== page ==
Jesper Rønow Simonsen was at the helm as Skat was defrauded for billions and forced to scrap its debt collection system. Photo: Søren Bidstrup/Scanpix
Last August, it was discovered that Skat had failed to act on numerous warnings that foreign companies had drained the national system by applying for dividend tax refunds “for fictional share holdings, based on falsified documents."
Dividends normally carry a 27 percent tax in Denmark. Under double taxation agreements, however, foreign companies based abroad are entitled to a refund of part or all of the Danish tax if they have paid tax on the dividend in their country of domicile.
Skat's investigations revealed in August 2015 that "a large network of companies abroad” had abused the system.
”The expected criminal fraud in refunds has so far been calculated based on 2,120 individual claims totaling some 6.2 billion kroner in the 2012 to 2015 period," Skat said at the time.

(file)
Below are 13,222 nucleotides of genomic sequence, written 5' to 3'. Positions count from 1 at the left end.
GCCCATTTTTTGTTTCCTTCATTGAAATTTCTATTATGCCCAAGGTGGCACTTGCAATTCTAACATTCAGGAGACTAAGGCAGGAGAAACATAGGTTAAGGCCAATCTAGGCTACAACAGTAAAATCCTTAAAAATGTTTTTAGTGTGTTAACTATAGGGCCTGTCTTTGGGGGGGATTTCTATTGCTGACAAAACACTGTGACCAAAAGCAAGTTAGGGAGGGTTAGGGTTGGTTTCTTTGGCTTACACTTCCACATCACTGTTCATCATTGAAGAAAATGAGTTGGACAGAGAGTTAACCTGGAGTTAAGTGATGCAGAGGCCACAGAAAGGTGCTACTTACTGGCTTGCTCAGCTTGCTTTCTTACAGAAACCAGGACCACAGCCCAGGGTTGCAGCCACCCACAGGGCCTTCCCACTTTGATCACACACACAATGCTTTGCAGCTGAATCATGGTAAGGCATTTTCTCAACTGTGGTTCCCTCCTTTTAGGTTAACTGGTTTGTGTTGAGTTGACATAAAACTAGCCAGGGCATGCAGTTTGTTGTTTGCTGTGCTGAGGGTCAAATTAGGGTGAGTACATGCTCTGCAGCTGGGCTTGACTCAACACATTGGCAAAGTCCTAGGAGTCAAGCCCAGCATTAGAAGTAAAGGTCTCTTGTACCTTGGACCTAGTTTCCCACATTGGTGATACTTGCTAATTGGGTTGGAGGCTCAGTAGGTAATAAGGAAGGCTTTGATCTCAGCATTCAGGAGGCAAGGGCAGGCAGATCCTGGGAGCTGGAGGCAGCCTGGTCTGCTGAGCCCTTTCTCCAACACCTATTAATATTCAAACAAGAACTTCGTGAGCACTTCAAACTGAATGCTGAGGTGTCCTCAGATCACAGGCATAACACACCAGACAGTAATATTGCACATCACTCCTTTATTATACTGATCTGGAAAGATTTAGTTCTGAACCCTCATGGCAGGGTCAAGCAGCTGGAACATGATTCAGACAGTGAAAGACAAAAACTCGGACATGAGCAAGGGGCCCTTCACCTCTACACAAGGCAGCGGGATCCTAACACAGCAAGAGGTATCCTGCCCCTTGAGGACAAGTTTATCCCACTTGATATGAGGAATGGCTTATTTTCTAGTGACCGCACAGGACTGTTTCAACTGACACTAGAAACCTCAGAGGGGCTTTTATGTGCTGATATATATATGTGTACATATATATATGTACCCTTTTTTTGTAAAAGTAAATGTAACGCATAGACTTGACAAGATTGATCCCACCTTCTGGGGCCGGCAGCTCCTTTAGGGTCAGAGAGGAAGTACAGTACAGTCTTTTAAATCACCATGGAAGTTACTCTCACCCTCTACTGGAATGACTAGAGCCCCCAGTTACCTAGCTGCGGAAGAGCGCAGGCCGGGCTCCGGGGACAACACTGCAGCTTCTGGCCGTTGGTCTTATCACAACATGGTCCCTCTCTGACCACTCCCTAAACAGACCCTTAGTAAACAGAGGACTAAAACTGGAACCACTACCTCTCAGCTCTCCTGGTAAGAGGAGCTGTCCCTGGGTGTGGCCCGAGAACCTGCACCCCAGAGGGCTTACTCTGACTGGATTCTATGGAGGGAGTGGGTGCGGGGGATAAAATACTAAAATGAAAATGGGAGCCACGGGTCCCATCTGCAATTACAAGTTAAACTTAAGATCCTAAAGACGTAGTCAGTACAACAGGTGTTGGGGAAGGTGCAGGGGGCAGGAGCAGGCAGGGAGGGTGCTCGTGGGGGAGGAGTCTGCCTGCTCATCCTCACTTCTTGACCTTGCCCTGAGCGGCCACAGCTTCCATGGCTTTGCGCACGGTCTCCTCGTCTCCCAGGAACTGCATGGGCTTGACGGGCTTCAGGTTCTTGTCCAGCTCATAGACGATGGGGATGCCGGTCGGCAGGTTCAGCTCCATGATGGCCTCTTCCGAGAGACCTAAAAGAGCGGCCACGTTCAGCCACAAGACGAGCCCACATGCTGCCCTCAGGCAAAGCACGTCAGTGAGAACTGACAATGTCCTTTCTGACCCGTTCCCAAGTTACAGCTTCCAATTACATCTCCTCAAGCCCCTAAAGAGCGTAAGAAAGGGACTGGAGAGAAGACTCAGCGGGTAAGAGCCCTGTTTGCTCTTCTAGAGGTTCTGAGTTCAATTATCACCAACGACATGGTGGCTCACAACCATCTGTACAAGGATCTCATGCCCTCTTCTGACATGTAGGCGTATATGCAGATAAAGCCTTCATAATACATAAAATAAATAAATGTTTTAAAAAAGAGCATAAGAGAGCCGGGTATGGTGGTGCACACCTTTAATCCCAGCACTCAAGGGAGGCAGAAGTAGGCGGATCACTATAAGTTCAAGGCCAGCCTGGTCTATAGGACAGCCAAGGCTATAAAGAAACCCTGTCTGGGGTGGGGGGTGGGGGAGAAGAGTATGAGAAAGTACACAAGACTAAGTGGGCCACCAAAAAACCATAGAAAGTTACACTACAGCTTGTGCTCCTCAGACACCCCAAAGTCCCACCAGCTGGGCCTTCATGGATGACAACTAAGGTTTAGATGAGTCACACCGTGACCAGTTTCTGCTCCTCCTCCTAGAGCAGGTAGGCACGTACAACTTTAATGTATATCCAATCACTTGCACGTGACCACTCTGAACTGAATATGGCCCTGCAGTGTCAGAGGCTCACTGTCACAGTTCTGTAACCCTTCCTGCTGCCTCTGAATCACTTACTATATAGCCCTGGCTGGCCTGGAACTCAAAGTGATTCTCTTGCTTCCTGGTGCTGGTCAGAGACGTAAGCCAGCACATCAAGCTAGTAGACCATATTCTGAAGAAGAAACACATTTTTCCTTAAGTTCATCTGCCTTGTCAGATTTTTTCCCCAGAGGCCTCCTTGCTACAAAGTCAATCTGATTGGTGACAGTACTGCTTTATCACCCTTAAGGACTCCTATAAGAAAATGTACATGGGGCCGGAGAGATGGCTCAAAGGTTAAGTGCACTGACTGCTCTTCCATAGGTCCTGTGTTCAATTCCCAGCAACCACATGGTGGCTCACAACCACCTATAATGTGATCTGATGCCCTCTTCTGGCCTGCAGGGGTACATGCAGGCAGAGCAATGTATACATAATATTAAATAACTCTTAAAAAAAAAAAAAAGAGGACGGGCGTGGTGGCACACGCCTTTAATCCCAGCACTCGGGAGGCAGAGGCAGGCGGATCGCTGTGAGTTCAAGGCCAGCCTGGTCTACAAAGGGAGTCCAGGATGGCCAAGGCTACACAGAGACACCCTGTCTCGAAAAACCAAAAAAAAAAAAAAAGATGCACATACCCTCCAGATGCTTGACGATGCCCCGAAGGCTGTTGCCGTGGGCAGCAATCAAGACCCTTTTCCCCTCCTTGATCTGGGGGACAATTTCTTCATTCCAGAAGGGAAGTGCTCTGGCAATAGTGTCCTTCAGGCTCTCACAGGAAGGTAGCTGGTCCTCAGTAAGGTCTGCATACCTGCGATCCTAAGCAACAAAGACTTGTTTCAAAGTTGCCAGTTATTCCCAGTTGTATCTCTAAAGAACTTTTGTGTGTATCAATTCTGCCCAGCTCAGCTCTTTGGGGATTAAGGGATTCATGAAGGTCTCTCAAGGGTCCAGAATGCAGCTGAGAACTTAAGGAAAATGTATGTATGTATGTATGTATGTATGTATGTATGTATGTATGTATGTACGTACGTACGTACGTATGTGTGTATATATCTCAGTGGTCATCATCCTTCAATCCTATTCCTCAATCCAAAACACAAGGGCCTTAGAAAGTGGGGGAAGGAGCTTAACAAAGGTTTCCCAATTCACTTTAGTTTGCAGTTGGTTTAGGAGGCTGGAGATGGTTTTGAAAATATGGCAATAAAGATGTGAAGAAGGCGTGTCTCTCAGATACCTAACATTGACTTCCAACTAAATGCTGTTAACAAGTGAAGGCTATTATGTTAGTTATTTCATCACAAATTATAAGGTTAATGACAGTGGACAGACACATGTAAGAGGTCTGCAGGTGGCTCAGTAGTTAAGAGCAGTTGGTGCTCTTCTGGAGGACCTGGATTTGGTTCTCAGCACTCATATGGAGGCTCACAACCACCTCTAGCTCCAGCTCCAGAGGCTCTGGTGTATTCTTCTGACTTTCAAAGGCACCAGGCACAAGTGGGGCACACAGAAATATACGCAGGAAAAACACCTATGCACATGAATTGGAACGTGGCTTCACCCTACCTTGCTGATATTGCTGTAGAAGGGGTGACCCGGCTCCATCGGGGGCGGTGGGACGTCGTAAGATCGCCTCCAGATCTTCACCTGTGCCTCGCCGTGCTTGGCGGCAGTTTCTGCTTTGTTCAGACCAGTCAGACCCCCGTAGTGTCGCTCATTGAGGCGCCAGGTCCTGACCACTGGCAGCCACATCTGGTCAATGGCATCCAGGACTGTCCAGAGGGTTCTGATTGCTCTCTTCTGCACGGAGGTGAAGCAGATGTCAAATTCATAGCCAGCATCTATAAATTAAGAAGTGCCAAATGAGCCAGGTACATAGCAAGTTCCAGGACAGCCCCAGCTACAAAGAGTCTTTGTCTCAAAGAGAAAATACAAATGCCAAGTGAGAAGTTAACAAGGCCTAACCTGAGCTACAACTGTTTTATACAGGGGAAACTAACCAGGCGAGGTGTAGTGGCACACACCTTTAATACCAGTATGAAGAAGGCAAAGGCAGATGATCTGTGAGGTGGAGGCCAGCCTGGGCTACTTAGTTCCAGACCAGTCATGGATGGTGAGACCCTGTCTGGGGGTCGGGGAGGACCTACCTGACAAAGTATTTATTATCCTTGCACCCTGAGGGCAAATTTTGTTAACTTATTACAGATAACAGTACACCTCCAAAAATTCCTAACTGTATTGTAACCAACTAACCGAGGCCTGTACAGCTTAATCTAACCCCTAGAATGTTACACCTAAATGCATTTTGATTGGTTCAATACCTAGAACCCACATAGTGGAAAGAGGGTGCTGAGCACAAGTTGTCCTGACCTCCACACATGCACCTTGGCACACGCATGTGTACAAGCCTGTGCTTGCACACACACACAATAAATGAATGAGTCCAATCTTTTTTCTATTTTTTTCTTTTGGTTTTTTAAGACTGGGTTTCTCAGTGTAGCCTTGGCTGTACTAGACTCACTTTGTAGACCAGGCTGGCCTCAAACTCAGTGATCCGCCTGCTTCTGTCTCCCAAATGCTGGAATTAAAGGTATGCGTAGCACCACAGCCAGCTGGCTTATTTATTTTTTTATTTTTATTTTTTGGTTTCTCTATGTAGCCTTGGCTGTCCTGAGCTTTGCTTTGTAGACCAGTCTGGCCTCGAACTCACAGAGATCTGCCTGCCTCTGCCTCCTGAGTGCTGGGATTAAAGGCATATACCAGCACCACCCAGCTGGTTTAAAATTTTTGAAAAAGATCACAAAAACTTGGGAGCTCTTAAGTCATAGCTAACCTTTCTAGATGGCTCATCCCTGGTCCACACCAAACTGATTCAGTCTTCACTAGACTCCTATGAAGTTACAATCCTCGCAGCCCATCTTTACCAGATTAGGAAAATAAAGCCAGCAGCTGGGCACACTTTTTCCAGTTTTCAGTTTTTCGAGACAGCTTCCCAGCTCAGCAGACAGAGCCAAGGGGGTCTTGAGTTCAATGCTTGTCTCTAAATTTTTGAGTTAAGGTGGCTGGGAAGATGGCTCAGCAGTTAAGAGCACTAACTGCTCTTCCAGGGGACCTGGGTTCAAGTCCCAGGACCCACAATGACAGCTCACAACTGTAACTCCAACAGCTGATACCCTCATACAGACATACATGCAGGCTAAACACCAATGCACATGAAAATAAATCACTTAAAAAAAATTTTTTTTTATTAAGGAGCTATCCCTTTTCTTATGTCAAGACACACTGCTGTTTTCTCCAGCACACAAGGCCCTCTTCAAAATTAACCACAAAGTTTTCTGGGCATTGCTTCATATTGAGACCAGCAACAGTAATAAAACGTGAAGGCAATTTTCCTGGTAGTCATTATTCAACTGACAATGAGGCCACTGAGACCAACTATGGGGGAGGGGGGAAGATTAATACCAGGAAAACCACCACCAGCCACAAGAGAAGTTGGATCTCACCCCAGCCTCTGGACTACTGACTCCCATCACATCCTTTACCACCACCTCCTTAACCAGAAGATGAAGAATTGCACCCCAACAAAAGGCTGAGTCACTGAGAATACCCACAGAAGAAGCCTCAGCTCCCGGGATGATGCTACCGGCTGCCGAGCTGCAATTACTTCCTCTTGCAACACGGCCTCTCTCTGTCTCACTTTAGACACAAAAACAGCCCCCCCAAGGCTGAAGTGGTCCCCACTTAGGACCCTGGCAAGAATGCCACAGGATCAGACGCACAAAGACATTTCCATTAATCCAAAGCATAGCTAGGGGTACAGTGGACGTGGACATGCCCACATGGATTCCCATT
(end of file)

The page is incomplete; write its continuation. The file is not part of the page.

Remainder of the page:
The total cost of the fraud is now estimated at at least 12.3 billion kroner ($1.9 billion, €1.7 billion).
On Friday, Politiken reported that the Danish government plans to write-off some 7 billion kroner in Danes’ debt because the IT problems mean that it would cost more money to pursue the debt manually than the collections would bring in.
According to Politiken, Danes’ have a cumulative public debt of around 90 billion kroner, including some 19 billion in unpaid personal taxes.
Dennis Flydtkjær, the tax spokesman for the Danish People’s Party, said he applauded Tax Minister Karsten Lauritzen’s decision to remove Simonsen from his post.
“Simonsen has been the director during these huge scandals,” he told Ritzau.